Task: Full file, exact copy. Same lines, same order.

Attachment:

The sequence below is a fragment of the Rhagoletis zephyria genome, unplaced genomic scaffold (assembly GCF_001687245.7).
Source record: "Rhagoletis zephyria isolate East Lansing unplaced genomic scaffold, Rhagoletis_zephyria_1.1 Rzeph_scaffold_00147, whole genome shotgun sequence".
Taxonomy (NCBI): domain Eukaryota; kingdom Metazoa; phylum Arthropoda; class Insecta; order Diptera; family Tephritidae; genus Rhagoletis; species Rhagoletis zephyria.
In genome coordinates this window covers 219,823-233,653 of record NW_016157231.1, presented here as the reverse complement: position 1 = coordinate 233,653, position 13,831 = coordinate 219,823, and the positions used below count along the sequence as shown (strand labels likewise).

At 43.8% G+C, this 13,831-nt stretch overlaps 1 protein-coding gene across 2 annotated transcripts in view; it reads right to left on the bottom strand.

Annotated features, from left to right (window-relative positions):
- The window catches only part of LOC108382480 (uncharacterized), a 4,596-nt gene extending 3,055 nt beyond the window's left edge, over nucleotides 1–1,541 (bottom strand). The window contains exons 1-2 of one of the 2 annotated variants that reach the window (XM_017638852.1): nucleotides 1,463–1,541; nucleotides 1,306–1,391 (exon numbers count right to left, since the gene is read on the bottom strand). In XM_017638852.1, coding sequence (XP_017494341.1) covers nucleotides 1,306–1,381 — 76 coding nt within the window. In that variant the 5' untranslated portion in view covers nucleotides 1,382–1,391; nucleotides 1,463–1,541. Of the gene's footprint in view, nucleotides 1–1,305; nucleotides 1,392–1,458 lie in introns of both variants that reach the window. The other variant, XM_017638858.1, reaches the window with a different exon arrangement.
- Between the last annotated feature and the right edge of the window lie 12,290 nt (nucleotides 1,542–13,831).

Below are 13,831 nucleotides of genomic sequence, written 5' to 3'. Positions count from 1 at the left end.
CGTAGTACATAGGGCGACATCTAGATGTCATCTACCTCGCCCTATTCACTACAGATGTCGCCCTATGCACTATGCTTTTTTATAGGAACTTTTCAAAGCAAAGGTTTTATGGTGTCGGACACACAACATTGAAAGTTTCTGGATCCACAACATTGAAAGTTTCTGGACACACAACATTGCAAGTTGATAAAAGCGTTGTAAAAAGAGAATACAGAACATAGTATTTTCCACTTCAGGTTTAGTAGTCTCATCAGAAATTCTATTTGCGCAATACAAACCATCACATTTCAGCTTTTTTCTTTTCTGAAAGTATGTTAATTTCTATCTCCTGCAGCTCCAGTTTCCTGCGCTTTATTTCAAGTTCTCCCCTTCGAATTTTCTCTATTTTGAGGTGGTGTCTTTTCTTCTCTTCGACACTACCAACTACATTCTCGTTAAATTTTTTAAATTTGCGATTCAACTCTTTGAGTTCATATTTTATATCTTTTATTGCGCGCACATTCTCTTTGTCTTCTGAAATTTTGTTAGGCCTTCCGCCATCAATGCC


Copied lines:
The sequence below is a fragment of the Rhagoletis zephyria genome, unplaced genomic scaffold (assembly GCF_001687245.7).
Source record: "Rhagoletis zephyria isolate East Lansing unplaced genomic scaffold, Rhagoletis_zephyria_1.1 Rzeph_scaffold_00147, whole genome shotgun sequence".
Taxonomy (NCBI): domain Eukaryota; kingdom Metazoa; phylum Arthropoda; class Insecta; order Diptera; family Tephritidae; genus Rhagoletis; species Rhagoletis zephyria.
In genome coordinates this window covers 219,823-233,653 of record NW_016157231.1, presented here as the reverse complement: position 1 = coordinate 233,653, position 13,831 = coordinate 219,823, and the positions used below count along the sequence as shown (strand labels likewise).

At 43.8% G+C, this 13,831-nt stretch overlaps 1 protein-coding gene across 2 annotated transcripts in view; it reads right to left on the bottom strand.

Annotated features, from left to right (window-relative positions):
- The window catches only part of LOC108382480 (uncharacterized), a 4,596-nt gene extending 3,055 nt beyond the window's left edge, over nucleotides 1–1,541 (bottom strand). The window contains exons 1-2 of one of the 2 annotated variants that reach the window (XM_017638852.1): nucleotides 1,463–1,541; nucleotides 1,306–1,391 (exon numbers count right to left, since the gene is read on the bottom strand). In XM_017638852.1, coding sequence (XP_017494341.1) covers nucleotides 1,306–1,381 — 76 coding nt within the window. In that variant the 5' untranslated portion in view covers nucleotides 1,382–1,391; nucleotides 1,463–1,541. Of the gene's footprint in view, nucleotides 1–1,305; nucleotides 1,392–1,458 lie in introns of both variants that reach the window. The other variant, XM_017638858.1, reaches the window with a different exon arrangement.
- Between the last annotated feature and the right edge of the window lie 12,290 nt (nucleotides 1,542–13,831).

Below are 13,831 nucleotides of genomic sequence, written 5' to 3'. Positions count from 1 at the left end.
CGTAGTACATAGGGCGACATCTAGATGTCATCTACCTCGCCCTATTCACTACAGATGTCGCCCTATGCACTATGCTTTTTTATAGGAACTTTTCAAAGCAAAGGTTTTATGGTGTCGGACACACAACATTGAAAGTTTCTGGATCCACAACATTGAAAGTTTCTGGACACACAACATTGCAAGTTGATAAAAGCGTTGTAAAAAGAGAATACAGAACATAGTATTTTCCACTTCAGGTTTAGTAGTCTCATCAGAAATTCTATTTGCGCAATACAAACCATCACATTTCAGCTTTTTTCTTTTCTGAAAGTATGTTAATTTCTATCTCCTGCAGCTCCAGTTTCCTGCGCTTTATTTCAAGTTCTCCCCTTCGAATTTTCTCTATTTTGAGGTGGTGTCTTTTCTTCTCTTCGACACTACCAACTACATTCTCGTTAAATTTTTTAAATTTGCGATTCAACTCTTTGAGTTCATATTTTATATCTTTTATTGCGCGCACATTCTCTTTGTCTTCTGAAATTTTGTTAGGCCTTCCGCCATCAATGCC